I met Dawn Richards and Anne Marie Wright at a recent pharma conference. I was impressed by how they are serving pharma and healthcare and invited them to publish a guest blog here. Enjoy.
Have you ever stepped back and thought about why the pharmaceutical industry does not engage its end user until so late in the game – if at all? Would any other product-based, profit-driven industry do that? Your industry, pharma, takes a huge risk with drug discovery and development, without actually forming relationships with patients – the actual end users – until close to the end of your product development cycle. How can the industry continue to leave patients as such a huge (missing) part of that equation? Lastly, consider that pharma’s focus is solely on the physical symptoms of a disease, rather than the person your treatments are made for.
Have you ever heard of the term patient opinion leader or POL? This is a parallel concept to key opinion leader (KOL) except, you guessed it, that leader is a patient! These patients represent other patients and leaders in their own patient communities – just like physician KOLs. As physician KOLs are medical experts in disease areas, POLs are experts at actually living with and adjusting to the new reality of a chronic illness. These patients think outside of the ‘me’ box of their own experiences and are articulate, understand how to best communicate their experiences, generalize the disease experience where required, and are strategic thinkers. One of the things a POL might tell you is that simply treating their disease is not enough. Patients want to be treated as a whole person – chronic illnesses affect every aspect of life, so why would only physical symptoms be addressed?
We hope this now has you wondering how you might work with POLs to better gain their insights about living with a chronic illness and unmet medical needs from the patients’ point of view. Our challenge to you is to consider and act on one way to engage patients, so here are some examples:
1) Reach out to a patient organization in a disease area that your company works in. Talk to someone at that organization about how you can work with their group to create a dialogue about their collective experiences with their disease, including everything from their journey to diagnosis, to how they’ve adapted to their new normal of living with a chronic illness. Can you work together to build the Patient Journey that your own company is creating around a new and exciting product that may ultimately circle back and impact this same organization?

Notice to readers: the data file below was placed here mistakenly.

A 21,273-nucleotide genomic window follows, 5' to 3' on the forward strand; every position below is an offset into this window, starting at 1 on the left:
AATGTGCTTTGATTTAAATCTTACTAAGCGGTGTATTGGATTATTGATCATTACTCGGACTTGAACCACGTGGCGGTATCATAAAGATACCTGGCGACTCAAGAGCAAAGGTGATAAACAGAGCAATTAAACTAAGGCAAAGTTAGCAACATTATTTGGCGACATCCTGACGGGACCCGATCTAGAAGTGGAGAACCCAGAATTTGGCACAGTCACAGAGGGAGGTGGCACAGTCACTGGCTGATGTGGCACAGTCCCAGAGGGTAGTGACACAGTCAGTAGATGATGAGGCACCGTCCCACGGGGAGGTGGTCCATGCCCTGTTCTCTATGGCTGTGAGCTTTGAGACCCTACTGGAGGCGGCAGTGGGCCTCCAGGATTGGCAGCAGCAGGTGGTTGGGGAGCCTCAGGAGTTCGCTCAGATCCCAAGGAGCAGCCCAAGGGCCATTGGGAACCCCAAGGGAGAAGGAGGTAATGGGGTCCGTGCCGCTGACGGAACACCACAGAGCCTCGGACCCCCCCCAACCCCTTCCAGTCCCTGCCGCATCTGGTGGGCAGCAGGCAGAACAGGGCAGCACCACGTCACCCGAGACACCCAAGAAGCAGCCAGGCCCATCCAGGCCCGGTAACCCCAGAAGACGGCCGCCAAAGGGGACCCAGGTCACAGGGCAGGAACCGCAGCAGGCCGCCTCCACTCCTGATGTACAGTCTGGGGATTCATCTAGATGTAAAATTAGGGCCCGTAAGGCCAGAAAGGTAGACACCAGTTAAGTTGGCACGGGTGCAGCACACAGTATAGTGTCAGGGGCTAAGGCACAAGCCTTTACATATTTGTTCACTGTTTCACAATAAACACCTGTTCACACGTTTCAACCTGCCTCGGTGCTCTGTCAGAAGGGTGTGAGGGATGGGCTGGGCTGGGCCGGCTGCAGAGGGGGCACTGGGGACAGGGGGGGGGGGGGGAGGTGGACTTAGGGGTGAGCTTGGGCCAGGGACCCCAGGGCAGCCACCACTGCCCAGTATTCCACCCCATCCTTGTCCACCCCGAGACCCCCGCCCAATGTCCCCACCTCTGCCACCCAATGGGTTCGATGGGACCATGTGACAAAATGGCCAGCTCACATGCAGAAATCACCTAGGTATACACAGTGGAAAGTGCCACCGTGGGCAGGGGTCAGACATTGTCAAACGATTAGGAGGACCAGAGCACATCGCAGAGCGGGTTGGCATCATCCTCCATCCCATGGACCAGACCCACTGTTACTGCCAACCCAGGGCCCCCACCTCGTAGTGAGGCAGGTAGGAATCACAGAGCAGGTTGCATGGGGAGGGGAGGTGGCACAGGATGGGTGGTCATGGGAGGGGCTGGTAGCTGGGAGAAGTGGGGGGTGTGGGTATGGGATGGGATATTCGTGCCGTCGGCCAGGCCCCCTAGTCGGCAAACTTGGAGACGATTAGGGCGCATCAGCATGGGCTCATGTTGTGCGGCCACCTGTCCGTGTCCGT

2) Have POLs attend internal team-building and educational functions and events. If you are not sure how to contact a POL or who one is in a disease area that your company works in, consider reaching out to either a patient organization or the charity that represents that disease, or reach out to us to help you! We’re well connected in the patient community and will be able to best identify a patient who will be willing to speak to and hopefully inspire your team. Think about building on that relationship so that people in your organization may meet and interact with that patient more than once.
Creating a level of comfort between the POL and your team will invite better and more in-depth questions and dialogue from which both sides can learn. Consider moving beyond the usual patient story forum and think of creative ways your team can interact with the patient. Maybe you create a panel of questions in advance, maybe you ask the POL to give your audience a quiz about their understanding of their disease, or maybe you even invite a KOL and a POL to talk to your team as part of the same session. Be creative!
3) Contacting us to help you develop a strategy to better engage patients and POLs in a meaningful way for results-driven outcomes. Would you consider inviting a patient to a strategic planning meeting? How about having them talk at a senior management team function? What about having them take part in an offsite brainstorming/team building event? There are lots of outside the box ways to think about having patients/POLs involved. It will require more of a commitment than a 20-minute presentation, and it will come after first educating your colleagues about the basics of a chronic disease and one’s journey with it throughout their lifetime.
A trustful relationship needs to be developed first to tease out the really important parts of the patient experience – the parts your team may not glean from a basic patient presentation. We guarantee that it will be worth it, and it will firmly cement a new concept of really being patient-focused when you consider working with a patient/patients on a more regular, strategic and meaningful way.
You can see from our LinkedIn profiles (Dawn, Anne Marie) why we’re so motivated to do this work and why our professional training and skills complement our work to build you tailored programs that will enable you and your team to achieve success.